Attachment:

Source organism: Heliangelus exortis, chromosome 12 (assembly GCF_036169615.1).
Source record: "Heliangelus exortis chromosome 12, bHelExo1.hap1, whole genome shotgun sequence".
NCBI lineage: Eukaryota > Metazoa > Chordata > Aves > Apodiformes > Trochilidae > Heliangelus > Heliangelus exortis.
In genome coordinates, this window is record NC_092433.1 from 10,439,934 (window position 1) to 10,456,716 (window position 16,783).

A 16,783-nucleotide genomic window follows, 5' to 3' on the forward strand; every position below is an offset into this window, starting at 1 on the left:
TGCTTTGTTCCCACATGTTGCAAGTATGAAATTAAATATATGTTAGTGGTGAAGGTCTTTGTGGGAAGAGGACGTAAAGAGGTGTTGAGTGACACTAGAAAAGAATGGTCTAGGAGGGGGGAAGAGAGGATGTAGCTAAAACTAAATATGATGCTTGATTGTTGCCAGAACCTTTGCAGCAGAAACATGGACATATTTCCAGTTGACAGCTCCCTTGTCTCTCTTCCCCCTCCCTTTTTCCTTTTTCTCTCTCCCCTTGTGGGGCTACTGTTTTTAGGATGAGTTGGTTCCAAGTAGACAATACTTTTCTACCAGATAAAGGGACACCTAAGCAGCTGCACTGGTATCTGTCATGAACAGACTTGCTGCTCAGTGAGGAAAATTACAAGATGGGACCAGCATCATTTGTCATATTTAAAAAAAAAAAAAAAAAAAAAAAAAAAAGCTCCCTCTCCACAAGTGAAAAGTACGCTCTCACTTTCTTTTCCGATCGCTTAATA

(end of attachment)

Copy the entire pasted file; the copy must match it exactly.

Source organism: Heliangelus exortis, chromosome 12 (assembly GCF_036169615.1).
Source record: "Heliangelus exortis chromosome 12, bHelExo1.hap1, whole genome shotgun sequence".
NCBI lineage: Eukaryota > Metazoa > Chordata > Aves > Apodiformes > Trochilidae > Heliangelus > Heliangelus exortis.
In genome coordinates, this window is record NC_092433.1 from 10,439,934 (window position 1) to 10,456,716 (window position 16,783).

A 16,783-nucleotide genomic window follows, 5' to 3' on the forward strand; every position below is an offset into this window, starting at 1 on the left:
TGCTTTGTTCCCACATGTTGCAAGTATGAAATTAAATATATGTTAGTGGTGAAGGTCTTTGTGGGAAGAGGACGTAAAGAGGTGTTGAGTGACACTAGAAAAGAATGGTCTAGGAGGGGGGAAGAGAGGATGTAGCTAAAACTAAATATGATGCTTGATTGTTGCCAGAACCTTTGCAGCAGAAACATGGACATATTTCCAGTTGACAGCTCCCTTGTCTCTCTTCCCCCTCCCTTTTTCCTTTTTCTCTCTCCCCTTGTGGGGCTACTGTTTTTAGGATGAGTTGGTTCCAAGTAGACAATACTTTTCTACCAGATAAAGGGACACCTAAGCAGCTGCACTGGTATCTGTCATGAACAGACTTGCTGCTCAGTGAGGAAAATTACAAGATGGGACCAGCATCATTTGTCATATTTAAAAAAAAAAAAAAAAAAAAAAAAAAAAGCTCCCTCTCCACAAGTGAAAAGTACGCTCTCACTTTCTTTTCCGATCGCTTAATA